Shortly before Attorney General William Barr held a press conference to introduce the report from Special Counsel Robert Mueller, left-wing media pundits and politicians decried the conference happening before the report was released.
In her rush to capitalize on the moment, 2020 presidential candidate Sen. Elizabeth Warren (D-MA) said Barr was acting as if he were President Donald Trump’s “personal attorney.”
“It's a disgrace to see an Attorney General acting as if he's the personal attorney and publicist for the President of the United States,” Warren tweeted.
Warren’s comment would carry more weight if she had also found it a “disgrace” that former Attorney General Eric Holder called himself then-President Barack Obama’s “wingman.”
"I’m still enjoying what I’m doing, there’s still work to be done. I’m still the President’s wing-man, so I’m there with my boy. So, we’ll see," Holder said on the Tom Joyner radio show in response to a question about him leaving the administration.
That interview took place in April 2013. Warren was elected in 2012 and assumed office in January 2013. A quick Twitter search finds no comment from Warren the day of or day after regarding the Politico article containing Holder’s comment.
In fact, a search of her Twitter account reveals she only tweeted twice about the former attorney general — both tweets contained praise.
Was Holder’s “wingman” statement not evidence of him “acting as if he’s the personal attorney and publicist for the President of the United States,” as Warren said of Barr?
The difference, obviously, is the party of the president.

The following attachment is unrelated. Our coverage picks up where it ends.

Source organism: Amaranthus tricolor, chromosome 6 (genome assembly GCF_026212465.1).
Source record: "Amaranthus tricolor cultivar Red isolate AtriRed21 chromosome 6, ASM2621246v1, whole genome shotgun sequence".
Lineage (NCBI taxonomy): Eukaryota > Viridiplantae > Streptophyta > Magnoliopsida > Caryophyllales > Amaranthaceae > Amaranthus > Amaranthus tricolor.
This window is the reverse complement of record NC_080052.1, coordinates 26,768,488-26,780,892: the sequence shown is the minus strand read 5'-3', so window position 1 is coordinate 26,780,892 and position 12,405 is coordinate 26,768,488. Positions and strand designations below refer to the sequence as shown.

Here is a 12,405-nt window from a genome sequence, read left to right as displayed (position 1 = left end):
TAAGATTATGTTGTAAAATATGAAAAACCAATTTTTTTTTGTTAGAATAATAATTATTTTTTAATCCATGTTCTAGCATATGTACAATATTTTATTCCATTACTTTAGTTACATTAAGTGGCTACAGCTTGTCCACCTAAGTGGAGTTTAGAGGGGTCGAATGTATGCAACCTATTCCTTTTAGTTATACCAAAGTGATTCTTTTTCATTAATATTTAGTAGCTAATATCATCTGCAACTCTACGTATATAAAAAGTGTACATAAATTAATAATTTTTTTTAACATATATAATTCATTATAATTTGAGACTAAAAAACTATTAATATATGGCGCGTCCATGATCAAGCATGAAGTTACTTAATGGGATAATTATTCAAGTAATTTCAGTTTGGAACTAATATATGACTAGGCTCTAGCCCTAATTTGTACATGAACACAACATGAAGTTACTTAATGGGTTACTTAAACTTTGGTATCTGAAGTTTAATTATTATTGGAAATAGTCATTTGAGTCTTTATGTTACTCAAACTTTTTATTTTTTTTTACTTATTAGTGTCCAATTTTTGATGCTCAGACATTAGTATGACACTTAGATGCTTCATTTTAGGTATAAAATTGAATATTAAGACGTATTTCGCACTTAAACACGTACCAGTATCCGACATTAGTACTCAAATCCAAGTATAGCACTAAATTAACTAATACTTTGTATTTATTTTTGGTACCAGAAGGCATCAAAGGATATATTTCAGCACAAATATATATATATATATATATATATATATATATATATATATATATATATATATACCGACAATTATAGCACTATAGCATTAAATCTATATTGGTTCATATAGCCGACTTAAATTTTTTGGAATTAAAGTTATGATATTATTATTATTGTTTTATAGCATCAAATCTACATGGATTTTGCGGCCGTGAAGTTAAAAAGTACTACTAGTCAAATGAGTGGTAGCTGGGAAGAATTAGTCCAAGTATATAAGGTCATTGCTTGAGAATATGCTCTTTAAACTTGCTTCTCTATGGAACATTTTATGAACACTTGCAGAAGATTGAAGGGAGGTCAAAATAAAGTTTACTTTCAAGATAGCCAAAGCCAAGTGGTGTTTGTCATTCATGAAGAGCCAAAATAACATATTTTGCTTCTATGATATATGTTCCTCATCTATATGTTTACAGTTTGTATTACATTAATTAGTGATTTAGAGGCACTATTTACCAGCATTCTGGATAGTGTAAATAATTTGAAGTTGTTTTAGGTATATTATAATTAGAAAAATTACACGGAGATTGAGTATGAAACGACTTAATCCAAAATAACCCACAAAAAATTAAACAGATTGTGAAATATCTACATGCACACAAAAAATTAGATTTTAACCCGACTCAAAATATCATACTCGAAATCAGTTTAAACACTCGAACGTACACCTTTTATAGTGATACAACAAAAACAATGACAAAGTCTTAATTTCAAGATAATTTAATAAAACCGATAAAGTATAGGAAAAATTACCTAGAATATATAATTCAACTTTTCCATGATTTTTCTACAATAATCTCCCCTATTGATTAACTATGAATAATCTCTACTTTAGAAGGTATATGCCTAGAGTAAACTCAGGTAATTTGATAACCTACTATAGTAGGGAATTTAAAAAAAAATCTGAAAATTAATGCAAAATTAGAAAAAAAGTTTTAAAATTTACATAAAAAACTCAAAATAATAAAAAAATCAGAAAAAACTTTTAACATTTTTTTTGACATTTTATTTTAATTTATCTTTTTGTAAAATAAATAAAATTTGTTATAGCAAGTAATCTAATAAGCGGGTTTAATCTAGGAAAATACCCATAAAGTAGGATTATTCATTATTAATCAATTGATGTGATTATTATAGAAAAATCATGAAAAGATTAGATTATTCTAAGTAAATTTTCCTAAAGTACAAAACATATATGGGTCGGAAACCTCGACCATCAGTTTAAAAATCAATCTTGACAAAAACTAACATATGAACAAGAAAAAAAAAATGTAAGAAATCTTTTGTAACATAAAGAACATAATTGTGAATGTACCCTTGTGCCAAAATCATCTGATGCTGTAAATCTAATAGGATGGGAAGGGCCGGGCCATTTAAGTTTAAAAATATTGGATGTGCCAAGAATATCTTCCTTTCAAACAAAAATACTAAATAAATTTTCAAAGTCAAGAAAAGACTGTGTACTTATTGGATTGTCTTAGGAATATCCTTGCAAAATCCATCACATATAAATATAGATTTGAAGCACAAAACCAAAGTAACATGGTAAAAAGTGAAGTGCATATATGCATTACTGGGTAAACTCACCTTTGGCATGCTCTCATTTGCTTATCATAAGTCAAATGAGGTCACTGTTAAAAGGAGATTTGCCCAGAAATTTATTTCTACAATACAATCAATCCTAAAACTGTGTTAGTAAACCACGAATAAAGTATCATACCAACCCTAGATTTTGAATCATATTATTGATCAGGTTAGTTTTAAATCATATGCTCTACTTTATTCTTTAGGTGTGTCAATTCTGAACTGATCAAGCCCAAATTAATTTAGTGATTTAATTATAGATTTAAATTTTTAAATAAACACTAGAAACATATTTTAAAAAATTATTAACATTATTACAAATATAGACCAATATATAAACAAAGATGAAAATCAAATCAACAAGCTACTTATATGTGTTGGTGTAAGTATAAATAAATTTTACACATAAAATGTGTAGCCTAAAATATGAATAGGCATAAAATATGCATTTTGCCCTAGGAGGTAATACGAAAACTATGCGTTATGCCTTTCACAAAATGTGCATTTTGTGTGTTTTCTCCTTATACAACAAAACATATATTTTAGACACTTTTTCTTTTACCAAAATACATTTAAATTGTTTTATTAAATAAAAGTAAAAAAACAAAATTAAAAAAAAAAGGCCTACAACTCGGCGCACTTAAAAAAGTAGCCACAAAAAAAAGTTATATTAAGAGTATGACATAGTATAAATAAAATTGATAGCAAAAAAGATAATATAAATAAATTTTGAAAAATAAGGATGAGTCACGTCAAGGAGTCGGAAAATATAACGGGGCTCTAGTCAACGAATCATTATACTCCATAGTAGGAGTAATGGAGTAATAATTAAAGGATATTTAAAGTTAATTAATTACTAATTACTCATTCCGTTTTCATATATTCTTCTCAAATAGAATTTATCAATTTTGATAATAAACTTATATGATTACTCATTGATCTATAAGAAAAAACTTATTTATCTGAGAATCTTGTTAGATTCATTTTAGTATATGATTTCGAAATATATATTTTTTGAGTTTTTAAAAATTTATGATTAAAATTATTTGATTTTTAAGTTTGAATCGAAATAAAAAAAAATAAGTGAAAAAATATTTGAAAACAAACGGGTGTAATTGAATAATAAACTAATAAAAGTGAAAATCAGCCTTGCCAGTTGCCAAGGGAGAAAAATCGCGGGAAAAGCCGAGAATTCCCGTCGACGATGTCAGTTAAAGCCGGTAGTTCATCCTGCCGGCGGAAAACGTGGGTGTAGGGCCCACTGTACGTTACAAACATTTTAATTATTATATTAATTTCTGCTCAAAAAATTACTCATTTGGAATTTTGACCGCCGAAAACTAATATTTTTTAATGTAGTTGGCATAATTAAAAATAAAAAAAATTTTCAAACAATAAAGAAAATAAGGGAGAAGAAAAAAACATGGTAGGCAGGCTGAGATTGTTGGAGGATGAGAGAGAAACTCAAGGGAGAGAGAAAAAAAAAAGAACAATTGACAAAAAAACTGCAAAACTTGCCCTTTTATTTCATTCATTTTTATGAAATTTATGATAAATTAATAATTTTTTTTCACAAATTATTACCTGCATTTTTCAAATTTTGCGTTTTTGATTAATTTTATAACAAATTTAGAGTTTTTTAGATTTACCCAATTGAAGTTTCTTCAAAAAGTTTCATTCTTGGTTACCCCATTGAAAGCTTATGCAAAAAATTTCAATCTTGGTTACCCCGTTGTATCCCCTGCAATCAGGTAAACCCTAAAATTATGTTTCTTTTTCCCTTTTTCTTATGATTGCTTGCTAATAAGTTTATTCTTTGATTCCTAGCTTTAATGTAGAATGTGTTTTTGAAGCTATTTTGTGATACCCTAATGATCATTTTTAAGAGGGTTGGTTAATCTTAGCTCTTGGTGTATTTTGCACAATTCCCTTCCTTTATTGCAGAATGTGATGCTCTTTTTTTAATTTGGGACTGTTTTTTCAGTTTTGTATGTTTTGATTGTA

They hypocrisy was noticed by Twitter user “Craige Schmuckatelli,” who asked Warren to “supply a link to your criticism of Holder saying that he was Obama’s ‘wingman.’”
Warren isn’t the only Democrat (or politician of any party, to be fair) with this problem. Another recent example comes from Rep. Jerry Nadler (D-NY), who also on Thursday said he was “deeply troubled by reports that the [White House] is being briefed on the Mueller report AHEAD of its release.”
But in 1998, when Bill Clinton — a Democrat — was president, Nadler whined that the White House wasn’t given an investigatory report before it was released because it prevented his preferred commander-in-chief from creating a response.
“What is at issue here this morning is not his conduct but the fairness of the resolution before us, which is manifestly and grossly unfair,” Nadler said of Ken Starr’s report in 1998. “It is manifestly unfair because it denies the President the privilege we have given to every other person accused, as the gentleman from Michigan stated, the ability to see the accusation before it is released publicly so he can prepare a response.”
Thankfully we have the Internet, where no one’s hypocrisy can remain hidden. Politicians and pundits show who they really are in their responses to similar events under presidents from different parties. Obama telling then Russian President Dmitri Medvedev he would have “more flexibility” to negotiate after the 2012 election received barely a whiff from the mainstream media. Had Trump said the same thing to current Russian President Vladimir Putin, it would be impeachable evidence of collusion.